Ankara and Riyadh maintain uneasy alliance - FT.com
Just as every European nation still seeks to be the next iteration of the Roman Empire.
More after the jump.
"To begin with, not-so-distant history sits uncomfortably between them. It was the Ottoman Empire that intervened in the 19th century to destroy the first two states created by the ruling House of Saud.
Saudi Arabia, moreover, is an absolute monarchy. The House of Saud is legitimized in large part by a clerical establishment with its roots in Wahhabism, a profoundly literalist and puritan interpretation of Islam that regards most other creeds as anathema — especially Shia Islam, which it depicts as an idolatrous fifth column operating to advance Iran’s interests in Arab lands.
Turkey, after 14 years led by Recep Tayyip Erdogan, as prime minister and now as president, and his net-islamist Justice and Development party (AKP) has been on a rollercoaster of change, first towards a Muslim analogue of Christian Democracy aligned with Europe, then slipping into an authoritarian presidential system in which Mr Erdogan, his critics say, is seeking one-man rule equivalent to a modern sultan."
Unlike so many articles, this one actually points out the internecine struggles within the Sunni, and the existentially of the Sunni v. Shia struggle.
"Saudi Arabia, by virtue of being the birthplace of Islam and custodian of the holy cities of Mecca and Medina, claims leadership of the worldwide umma or Muslim commonwealth of believers.
This is the closest modern equivalent to a caliphate, abolished after the fall of the Ottomans in 1924 — leaving aside the ersatz and savage so-called Islamic State of the jihadis of Isis. Under Mr Erdogan, Turkey has reasserted a neo-Ottoman leadership role across a region in ferment.
Neither national projection has had quite its intended resonance. As understanding grows of how Wahhabi sectarianism fuels jihadi extremism, Saudi influence, already in retreat with the collapsed price of oil, is under question. In Turkey’s case, the regional ambitions of its foreign policy, far from being realized, have brought Ankara into conflict with many of its neighbours.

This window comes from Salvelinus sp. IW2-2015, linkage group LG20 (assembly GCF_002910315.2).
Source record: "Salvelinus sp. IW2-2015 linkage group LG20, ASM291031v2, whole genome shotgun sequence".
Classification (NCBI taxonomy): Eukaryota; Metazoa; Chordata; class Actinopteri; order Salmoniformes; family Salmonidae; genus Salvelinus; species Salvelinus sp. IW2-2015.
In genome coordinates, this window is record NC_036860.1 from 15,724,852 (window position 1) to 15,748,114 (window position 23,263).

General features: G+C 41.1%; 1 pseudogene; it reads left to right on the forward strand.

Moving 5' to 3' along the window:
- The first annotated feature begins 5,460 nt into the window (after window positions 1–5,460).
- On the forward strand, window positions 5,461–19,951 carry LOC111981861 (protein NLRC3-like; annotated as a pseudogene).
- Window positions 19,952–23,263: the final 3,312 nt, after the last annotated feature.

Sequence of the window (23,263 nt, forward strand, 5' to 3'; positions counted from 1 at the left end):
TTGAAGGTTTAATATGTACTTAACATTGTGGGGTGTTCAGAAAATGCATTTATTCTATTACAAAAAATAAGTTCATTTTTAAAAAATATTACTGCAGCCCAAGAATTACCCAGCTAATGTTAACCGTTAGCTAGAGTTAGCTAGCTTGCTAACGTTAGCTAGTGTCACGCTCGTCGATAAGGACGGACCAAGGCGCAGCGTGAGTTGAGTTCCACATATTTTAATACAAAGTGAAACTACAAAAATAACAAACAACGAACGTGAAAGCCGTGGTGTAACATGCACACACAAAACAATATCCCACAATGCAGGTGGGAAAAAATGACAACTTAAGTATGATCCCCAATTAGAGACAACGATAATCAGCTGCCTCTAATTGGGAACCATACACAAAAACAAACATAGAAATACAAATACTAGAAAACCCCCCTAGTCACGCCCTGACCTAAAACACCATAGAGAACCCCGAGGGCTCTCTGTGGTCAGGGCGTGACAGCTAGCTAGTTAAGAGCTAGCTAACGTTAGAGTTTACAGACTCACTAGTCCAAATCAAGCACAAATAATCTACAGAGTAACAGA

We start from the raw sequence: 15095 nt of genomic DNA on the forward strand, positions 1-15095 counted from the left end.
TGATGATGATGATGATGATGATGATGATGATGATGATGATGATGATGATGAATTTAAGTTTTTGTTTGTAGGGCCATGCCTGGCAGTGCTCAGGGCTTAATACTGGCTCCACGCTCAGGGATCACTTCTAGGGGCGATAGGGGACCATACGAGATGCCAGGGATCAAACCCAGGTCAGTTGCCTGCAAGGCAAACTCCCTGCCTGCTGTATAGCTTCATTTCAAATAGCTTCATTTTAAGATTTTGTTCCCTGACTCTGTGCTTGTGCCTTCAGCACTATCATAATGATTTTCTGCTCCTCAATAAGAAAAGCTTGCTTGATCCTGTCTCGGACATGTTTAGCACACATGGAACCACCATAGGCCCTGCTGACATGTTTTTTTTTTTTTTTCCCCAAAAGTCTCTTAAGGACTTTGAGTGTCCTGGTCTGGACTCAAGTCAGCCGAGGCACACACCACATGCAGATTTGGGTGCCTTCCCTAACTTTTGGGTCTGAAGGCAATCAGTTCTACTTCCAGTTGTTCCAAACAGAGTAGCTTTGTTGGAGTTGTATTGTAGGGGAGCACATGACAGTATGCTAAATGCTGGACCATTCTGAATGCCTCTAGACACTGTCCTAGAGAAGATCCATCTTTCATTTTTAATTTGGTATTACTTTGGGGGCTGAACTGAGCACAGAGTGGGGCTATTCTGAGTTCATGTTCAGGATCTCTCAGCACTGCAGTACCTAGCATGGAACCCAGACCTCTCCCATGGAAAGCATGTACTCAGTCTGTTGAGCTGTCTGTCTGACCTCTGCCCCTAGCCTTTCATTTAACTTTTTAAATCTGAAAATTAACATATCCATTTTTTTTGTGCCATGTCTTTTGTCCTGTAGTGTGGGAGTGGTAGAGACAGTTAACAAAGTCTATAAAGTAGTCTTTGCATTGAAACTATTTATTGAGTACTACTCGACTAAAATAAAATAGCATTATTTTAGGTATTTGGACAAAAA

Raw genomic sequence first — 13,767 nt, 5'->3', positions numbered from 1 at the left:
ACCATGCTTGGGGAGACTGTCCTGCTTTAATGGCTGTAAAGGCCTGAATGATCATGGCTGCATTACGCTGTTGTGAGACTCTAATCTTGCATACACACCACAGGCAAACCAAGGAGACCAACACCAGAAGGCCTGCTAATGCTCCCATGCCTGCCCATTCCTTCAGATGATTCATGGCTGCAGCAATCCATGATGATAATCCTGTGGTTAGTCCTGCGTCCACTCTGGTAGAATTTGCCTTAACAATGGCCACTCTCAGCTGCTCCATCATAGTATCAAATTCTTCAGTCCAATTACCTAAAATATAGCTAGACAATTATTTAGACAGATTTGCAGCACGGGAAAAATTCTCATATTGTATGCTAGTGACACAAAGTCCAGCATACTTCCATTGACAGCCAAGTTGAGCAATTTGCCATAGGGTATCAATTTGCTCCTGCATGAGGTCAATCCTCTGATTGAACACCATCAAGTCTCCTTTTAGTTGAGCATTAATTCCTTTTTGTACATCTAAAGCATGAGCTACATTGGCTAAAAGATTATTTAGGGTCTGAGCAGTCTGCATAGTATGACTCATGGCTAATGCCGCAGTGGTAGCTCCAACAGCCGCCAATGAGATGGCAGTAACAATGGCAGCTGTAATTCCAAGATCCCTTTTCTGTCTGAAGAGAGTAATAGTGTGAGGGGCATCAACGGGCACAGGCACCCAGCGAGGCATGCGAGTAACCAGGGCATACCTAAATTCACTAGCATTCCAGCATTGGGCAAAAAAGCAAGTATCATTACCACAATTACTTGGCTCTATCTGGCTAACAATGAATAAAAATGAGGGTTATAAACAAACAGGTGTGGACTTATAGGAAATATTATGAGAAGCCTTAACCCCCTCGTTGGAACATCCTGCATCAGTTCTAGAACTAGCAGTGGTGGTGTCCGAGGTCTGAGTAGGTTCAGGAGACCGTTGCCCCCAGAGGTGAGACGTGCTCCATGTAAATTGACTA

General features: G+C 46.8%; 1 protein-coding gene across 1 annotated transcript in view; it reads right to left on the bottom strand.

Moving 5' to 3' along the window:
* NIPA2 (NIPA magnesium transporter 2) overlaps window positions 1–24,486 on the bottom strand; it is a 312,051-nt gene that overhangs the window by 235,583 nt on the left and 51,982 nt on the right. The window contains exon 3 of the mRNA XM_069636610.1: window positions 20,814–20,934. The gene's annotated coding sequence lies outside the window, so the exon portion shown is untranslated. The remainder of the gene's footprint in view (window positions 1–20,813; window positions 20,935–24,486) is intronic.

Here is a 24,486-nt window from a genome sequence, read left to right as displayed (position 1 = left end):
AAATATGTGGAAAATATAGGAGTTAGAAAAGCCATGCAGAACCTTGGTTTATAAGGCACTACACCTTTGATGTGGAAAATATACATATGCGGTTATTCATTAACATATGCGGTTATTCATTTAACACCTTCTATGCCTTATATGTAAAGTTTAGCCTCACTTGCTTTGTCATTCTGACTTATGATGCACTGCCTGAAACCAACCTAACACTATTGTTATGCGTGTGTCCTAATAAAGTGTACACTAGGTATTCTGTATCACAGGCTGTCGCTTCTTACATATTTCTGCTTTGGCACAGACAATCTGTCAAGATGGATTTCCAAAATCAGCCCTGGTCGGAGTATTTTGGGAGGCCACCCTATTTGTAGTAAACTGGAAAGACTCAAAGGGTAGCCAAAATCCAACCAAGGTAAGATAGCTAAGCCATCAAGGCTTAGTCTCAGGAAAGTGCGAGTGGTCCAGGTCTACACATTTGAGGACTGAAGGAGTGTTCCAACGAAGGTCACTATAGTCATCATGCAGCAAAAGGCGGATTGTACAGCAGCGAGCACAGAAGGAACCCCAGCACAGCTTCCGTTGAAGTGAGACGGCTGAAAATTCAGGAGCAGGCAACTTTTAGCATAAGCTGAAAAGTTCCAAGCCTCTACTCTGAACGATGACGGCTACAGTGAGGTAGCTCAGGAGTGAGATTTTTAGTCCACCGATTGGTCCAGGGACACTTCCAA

Both Saudi Arabia and Turkey are long-time allies of the west and Turkey is a member of Nato, yet both have recently had differences with the US and Europe. They have reacted quite differently towards Vladimir Putin’s Russia, after Moscow’s dramatic return to the regional stage."
Saudi's claim of "caliphate" is only in the religious sphere not the executive. Both Turkey, and the House of Saud will be in conflict with neighbors, they both want to be the Caliphate, and supersede their neighbors as overall executive of Pan Arabia, or perhaps more honestly, Pan Islam. The greatest enemies are found among men vying for the same powerful position within an entity, organization, or belief. Just as Hitler and Stalin who were leaders of polities with sister political systems, were arch enemies, so, ultimately, will be Turkey, and the House of Saud. Unless Iran is sufficiently successful to temporarily unite these rivals.
The internecine fighting will weaken the Sunni nations, hopefully this will allow the Islamic Reformation to happen that much sooner. We shall see.